Financial Planning Coalition Strongly Disagrees with U.S. Department of Labor on Proposed Retirement Investment Advice Rule Package

Comment Letter from CFP Board, FPA and NAPFA States the Proposed Rule will Allow for Conflicted Advice

The Financial Planning Coalition (“Coalition”)—comprising Certified Financial Planner Board of Standards, Inc. (CFP Board), the Financial Planning Association® (FPA®) and the National Association of Personal Financial Advisors (NAPFA)— today submitted a comment letter to express strong disagreement with the  U.S. Department of Labor’s (“DOL”) proposed Retirement Investment Advice Rule Package.

In the DOL’s June 29 announcement of the rule package, it was stated that the proposed rule will “benefit American workers and retirees by delivering more choices for their financial future with clear standards to be upheld by investment advice providers.”


The Coalition opposes DOL’s characterization of the rulemaking and stressed in its comment letter that the proposed rule runs counter to the intended purpose of the Employee Retirement Income Security Act of 1974, the federal retirement benefits law also known as ERISA.

The Coalition, in its comment letter stated, “Congress enacted ERISA in 1974 to establish special rules to protect Americans’ retirement assets in tax-advantaged retirement savings vehicles. In doing so, Congress recognized that it was in the public interest to encourage all Americans to save for a secure and independent retirement. Given the importance of maximizing Americans’ retirement assets, Congress intentionally established requirements for financial advice under ERISA that are distinct from and more rigorous than those that apply under insurance and securities laws to nonretirement assets, including the explicit requirement that advice be in the sole interest of the plan and plan participants.”

Building on that opinion, the Coalition believes the proposed rule will allow for conflicted advice by non-fiduciary advisers related to retirement assets, in contravention of Congress’ express intent and demonstrated through its enactment of ERISA in 1974.

In reviewing and assessing the efficacy of DOL’s proposed rulemaking, the Coalition cited CFP Board’s revised Code of Ethics and Standards of Conduct as a framework for comparison. The revised Code and Standards that all CERTIFIED FINANCIAL PLANNER™ professionals are required to follow when providing financial advice to clients, provides for an unambiguous fiduciary standard. The Coalition determined that DOL’s proposed prohibited transaction exemption rule falls far short of the same high standard.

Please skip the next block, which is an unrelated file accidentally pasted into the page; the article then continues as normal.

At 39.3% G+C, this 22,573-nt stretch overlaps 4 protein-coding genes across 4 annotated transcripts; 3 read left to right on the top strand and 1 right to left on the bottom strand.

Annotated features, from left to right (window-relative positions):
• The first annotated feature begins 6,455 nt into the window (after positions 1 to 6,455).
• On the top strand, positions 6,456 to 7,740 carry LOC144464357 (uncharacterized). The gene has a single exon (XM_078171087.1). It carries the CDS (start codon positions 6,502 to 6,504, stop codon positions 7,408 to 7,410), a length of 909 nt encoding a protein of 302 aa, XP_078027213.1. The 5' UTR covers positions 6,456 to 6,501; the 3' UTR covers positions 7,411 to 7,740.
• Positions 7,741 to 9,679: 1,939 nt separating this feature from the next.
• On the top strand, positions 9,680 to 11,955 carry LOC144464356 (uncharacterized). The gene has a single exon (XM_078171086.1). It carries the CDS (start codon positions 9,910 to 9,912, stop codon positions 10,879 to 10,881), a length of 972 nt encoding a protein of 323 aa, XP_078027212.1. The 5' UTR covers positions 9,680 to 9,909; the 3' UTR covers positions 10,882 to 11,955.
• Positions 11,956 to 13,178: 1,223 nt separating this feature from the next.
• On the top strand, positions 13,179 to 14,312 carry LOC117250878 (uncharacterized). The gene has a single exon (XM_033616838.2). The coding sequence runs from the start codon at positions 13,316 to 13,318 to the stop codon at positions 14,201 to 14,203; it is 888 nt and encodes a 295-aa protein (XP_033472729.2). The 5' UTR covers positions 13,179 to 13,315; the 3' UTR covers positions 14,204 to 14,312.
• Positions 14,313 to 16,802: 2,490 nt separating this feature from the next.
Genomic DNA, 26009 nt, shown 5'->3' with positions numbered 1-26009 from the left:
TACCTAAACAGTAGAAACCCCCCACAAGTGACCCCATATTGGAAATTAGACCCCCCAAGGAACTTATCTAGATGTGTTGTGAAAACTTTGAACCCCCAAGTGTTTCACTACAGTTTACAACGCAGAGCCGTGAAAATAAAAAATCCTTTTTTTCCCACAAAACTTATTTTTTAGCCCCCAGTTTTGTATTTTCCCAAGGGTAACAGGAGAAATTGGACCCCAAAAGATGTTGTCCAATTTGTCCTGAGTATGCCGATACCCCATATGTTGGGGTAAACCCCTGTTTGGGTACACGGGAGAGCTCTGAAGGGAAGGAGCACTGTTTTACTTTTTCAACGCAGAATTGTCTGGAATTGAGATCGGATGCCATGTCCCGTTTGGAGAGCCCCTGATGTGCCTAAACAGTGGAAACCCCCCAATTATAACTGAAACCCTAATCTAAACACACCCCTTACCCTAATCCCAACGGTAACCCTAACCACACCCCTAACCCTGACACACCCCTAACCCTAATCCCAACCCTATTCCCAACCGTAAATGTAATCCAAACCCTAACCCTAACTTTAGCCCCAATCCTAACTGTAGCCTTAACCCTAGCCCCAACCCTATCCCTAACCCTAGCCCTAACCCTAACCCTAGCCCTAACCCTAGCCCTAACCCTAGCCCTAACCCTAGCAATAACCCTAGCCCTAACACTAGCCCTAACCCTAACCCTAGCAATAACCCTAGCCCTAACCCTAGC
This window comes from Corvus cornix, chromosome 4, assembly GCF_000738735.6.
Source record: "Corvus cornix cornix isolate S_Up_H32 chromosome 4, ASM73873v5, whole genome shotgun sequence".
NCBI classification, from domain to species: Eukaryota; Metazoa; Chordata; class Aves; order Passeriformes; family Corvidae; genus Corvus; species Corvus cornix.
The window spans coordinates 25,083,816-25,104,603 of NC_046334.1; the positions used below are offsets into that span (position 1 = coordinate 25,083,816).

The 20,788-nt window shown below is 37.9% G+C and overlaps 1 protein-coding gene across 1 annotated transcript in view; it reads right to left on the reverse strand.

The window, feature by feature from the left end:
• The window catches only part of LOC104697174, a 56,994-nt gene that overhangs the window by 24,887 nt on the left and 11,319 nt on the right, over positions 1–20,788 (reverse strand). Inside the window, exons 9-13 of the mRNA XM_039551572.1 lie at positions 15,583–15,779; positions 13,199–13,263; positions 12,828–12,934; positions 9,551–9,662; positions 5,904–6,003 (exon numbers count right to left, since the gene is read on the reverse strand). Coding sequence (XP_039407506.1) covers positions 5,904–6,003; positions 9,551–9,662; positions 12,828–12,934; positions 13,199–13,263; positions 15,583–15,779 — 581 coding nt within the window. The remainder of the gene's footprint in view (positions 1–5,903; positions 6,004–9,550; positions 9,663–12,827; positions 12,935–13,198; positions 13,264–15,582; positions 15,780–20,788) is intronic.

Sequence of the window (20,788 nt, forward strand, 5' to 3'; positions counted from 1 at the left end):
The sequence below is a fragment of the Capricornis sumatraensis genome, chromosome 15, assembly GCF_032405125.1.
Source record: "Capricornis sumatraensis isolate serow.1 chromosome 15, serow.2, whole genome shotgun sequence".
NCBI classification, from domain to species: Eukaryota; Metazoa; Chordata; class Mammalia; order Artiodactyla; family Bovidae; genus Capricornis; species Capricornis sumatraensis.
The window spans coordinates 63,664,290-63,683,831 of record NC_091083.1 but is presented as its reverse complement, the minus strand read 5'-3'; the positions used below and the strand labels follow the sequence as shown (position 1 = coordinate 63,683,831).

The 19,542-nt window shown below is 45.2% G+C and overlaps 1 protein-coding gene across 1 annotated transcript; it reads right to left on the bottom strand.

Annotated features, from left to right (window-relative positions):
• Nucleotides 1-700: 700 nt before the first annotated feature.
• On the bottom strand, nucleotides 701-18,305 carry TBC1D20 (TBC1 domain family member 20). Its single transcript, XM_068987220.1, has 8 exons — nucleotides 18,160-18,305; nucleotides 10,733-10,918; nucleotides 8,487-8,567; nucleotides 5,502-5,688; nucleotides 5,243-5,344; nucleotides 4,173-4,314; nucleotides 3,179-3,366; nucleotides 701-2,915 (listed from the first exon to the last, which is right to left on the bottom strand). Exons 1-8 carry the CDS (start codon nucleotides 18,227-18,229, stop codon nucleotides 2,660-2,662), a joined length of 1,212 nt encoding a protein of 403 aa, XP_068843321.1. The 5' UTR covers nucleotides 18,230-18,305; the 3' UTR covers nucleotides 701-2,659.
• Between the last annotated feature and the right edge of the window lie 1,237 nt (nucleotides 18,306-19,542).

“A clear fiduciary standard, equally applied to all financial professionals who provide retirement investment advice, has become a necessity to protect investors in today’s rapidly-evolving marketplace,” stated the Coalition.

The Coalition is greatly concerned with the proposed rulemaking’s failure to meet a high fiduciary standard. This concern is due to two key provisions in the rulemaking: the plan to reinstate the “five-part test” for determining what constitutes investment advice under ERISA, and the proposed Prohibited Transaction Exemption.

  • Reinstatement of the Five-Part Test: While ERISA broadly defines who is an “investment advice fiduciary,” DOL adopted in 1975, replaced in 2016, and reinstated in 2020 a narrow regulatory definition—the “five-part test— that determines whether an adviser or firm meets the statutory definition. The effect of these regulatory loopholes is even more pronounced given the realities of the modern investment advice landscape. The Coalition believes, The five-part test opens significant loopholes that allow for the sale of products that may not be in the best interest of a retirement investor. Importantly, while many financial advisors seek to do what is best for their clients, others may take advantage of ‘regulatory gaps’ to steer their clients into high-cost, substandard investments that pay the advisor well but gradually eat away at retirement investors’ nest eggs.”
  • Prohibited Transaction Exemption (PTE): The proposed PTE would eliminate the requirement to act “without regard to the financial or other interests of the Adviser, Financial Institution or any Affiliate, Related Entity, or other party.” Not only are those provisions necessary to support a true best interest standard under ERISA, but the substitute language would effectively neuter the fiduciary obligations of an Adviser. The Coalition believes, “In essence, with this one change, the Department seeks to replace a robust fiduciary standard appropriate to an advisory role with a weaker, non-fiduciary standard.”

The SEC has stated explicitly that its “Regulation Best Interest,” which provides weaker investor protections than those required under ERISA for retirement assets, is not a fiduciary standard. Because of these regulatory realities, the Coalition believes that “Regulation Best Interest” does not provide an adequate basis for, nor should be used as a model for, a PTE rulemaking under ERISA.

U.S. 401(k) plans held an estimated $5.6 trillion in assets and represented more than 19 percent of the $28.7 trillion in U.S. retirement assets as of March 31, 2020, according to the Investment Company Institute. With so much at stake for millions of American workers, policymakers need to ensure investment advice being provided is consistent with an unambiguous fiduciary standard, which is why DOL’s proposed rulemaking is of significant concern to the Coalition.

The comment letter is available on the Coalition’s website. Public policy staff from CFP Board, FPA, and NAPFA are available for interviews by contacting the communications representatives below.

About the Financial Planning Coalition

The Financial Planning Coalition is a collaboration of Certified Financial Planner Board of Standards, Inc. (CFP Board), the Financial Planning Association® (FPA®) and the National Association of Personal Financial Advisors (NAPFA)—the leading national organizations representing the development and advancement of the financial planning profession. Together, the Coalition seeks to educate policymakers about the financial planning profession, to advocate for policy measures that ensure financial planning services are delivered in the best interests of the public, and to enable the public to identify trustworthy financial advisers. To learn more, please visit www.FinancialPlanningCoalition.com.